Before the rise of Feminism in the 1960’s, the popular view in sociology was that the biological differences between men and women were the things that determined their role in life.
Functionalists assumed that men were biologically suited to heavy work (instrumental roles) and as women bore children, they were therefore biologically suited to the role of mother and carer, the expressive role.In the late 1960’s Liberal Feminist Ann Oakley argued the case and said that gender roles were not ‘nature’ but were in fact nurture.
She felt that gender roles were down to socialisation and even if there were biological tendencies, they could be overridden by cultural factors. She did several cross cultural studies; each one seemed to strengthen her case.
For example, she found 14 cultures where women did the lumbering and 38 cultures where men and women shared cooking duties.Since the emergence of Feminism, there have been several different Feminist perspectives and although they do not all agree about the origins of gender issues, each one has added its own valuable contribution to the understanding of these issues and heightened women’s, and men’s awareness of the inequalities that exist.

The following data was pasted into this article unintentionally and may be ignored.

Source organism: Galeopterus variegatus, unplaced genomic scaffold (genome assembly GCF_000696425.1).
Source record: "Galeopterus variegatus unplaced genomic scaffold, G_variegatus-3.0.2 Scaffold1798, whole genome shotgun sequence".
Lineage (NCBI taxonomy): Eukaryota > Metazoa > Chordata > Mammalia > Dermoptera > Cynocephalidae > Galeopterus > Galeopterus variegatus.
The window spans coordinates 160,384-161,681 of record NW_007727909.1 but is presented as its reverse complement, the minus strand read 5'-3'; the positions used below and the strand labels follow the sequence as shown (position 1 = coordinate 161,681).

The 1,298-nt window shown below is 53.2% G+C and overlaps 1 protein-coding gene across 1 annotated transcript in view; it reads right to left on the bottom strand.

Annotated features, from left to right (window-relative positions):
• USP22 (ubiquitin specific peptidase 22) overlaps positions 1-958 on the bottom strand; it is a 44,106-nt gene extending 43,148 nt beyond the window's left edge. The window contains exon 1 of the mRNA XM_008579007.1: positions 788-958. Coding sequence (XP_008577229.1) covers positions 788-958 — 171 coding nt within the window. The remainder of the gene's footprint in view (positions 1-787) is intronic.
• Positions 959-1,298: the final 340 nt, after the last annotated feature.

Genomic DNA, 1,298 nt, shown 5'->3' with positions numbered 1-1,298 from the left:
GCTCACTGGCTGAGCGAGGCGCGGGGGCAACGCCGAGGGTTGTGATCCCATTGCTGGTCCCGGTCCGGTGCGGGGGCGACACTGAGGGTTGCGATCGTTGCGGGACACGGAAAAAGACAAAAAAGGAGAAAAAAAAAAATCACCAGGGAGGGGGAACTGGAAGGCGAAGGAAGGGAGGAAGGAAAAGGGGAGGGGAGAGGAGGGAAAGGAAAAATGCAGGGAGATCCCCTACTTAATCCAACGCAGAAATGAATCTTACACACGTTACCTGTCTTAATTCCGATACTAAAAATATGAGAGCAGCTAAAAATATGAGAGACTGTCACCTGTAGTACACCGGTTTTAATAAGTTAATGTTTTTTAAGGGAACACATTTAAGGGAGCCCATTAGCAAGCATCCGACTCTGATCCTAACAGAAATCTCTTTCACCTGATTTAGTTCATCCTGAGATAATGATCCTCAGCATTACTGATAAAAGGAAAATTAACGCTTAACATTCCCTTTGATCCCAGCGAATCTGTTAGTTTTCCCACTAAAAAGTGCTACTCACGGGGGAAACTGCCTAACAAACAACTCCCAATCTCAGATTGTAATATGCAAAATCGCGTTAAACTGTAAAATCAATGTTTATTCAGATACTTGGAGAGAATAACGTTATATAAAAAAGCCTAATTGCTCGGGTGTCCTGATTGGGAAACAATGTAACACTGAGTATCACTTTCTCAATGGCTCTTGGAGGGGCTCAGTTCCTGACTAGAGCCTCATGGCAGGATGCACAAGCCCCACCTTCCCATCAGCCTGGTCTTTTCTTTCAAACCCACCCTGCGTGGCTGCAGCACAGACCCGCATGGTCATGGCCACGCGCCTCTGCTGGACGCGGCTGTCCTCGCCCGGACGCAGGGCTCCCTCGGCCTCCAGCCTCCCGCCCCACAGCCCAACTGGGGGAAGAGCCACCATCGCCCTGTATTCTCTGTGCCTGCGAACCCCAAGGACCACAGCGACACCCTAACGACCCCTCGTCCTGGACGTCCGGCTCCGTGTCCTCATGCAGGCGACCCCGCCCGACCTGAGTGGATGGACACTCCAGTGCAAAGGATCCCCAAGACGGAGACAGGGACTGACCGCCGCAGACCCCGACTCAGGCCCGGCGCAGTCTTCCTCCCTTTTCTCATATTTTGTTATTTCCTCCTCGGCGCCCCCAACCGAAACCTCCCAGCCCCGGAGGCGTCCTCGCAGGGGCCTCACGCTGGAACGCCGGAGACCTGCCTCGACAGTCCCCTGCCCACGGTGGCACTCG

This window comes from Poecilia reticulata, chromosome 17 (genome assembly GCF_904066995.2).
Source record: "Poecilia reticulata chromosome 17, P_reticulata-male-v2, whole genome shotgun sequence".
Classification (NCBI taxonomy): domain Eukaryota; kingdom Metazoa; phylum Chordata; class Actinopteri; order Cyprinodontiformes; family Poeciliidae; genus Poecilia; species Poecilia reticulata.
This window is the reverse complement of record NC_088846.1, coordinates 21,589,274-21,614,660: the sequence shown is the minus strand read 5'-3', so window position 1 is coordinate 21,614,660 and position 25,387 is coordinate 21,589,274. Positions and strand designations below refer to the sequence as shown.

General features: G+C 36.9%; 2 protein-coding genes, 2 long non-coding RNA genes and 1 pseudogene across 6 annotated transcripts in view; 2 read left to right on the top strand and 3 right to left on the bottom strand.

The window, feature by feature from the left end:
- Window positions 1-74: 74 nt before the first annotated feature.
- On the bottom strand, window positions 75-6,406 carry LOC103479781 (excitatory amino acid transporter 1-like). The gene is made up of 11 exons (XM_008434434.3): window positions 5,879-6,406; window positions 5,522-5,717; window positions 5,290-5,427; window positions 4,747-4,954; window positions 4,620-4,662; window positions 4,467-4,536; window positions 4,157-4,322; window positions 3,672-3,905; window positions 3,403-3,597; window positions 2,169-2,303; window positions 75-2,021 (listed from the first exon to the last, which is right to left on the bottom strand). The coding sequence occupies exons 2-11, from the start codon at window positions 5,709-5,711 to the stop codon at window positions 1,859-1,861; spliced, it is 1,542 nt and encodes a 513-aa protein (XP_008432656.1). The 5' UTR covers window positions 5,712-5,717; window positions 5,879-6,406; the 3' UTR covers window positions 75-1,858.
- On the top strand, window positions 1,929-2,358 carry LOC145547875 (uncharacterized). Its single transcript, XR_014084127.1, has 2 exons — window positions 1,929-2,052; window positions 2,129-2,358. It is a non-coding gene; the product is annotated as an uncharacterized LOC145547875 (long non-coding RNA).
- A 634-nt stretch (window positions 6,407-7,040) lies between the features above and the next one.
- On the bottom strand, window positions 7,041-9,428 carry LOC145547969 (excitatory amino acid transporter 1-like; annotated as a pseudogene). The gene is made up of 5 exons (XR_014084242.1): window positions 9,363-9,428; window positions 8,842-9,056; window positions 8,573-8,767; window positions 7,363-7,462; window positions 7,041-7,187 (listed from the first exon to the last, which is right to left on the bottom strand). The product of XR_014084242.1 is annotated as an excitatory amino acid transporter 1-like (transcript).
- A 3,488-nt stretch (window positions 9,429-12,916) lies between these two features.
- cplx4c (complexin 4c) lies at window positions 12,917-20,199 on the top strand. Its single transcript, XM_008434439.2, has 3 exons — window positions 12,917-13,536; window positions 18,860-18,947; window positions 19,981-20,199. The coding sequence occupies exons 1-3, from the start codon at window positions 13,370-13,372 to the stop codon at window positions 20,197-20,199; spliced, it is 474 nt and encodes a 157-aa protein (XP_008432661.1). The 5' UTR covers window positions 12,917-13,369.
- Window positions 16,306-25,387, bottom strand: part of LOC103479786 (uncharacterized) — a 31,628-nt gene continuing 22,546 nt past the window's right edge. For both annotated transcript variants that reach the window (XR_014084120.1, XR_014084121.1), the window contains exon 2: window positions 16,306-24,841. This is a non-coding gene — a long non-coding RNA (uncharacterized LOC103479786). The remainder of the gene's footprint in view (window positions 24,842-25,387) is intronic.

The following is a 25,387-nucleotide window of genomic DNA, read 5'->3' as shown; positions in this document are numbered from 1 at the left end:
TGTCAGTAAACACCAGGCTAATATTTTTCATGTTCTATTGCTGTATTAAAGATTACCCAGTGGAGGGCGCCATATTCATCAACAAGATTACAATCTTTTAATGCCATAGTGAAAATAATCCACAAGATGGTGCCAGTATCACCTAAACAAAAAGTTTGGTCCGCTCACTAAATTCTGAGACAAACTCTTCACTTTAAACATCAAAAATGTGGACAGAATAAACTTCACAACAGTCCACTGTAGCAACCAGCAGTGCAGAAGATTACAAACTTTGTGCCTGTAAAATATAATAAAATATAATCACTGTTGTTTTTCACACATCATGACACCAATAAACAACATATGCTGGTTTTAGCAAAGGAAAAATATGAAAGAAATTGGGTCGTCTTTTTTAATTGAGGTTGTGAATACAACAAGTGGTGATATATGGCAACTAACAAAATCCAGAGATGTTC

Feminists have challenged the relationship of men and women as one where women belong to one group and men belong to the other. Whilst 1st wave Feminism (1850-1930) gained women the right to vote, 2nd wave Feminism has also resulted in great improvements of the lives of 20/21st century women.
It has heightened awareness of gender issues in areas like the family, the workplace, education, and the media to mention a few. Some of the successful Feminist campaigns resulted in things such as the 1975 sex discrimination act, the 1970 equal pay act and women’s refuges. Feminists also introduced different methods in carrying out sociological research. Previously sociological research was very ‘malestream’ and all research was done by male sociologists, on men and applied to society as a whole.
No research had been done on the family, childbirth, household labour or money decisions which are all major parts of society. Feminists felt that the ‘scientific’ methods used by men could not help understand society. In the 1970’s, Liberal Feminist, Ann Oakley introduced the unstructured interview as the technique to gain in depth ‘real’ information about women and their experiences but this was criticised as it was said that Oakley got so personally involved with her participants that it could bias her results. The following sections will analyse and evaluate Feminist explanations of gender inequalities:Liberal Feminism is a form of Feminism that argues that equality for men and women can be achieved through legal and social reform.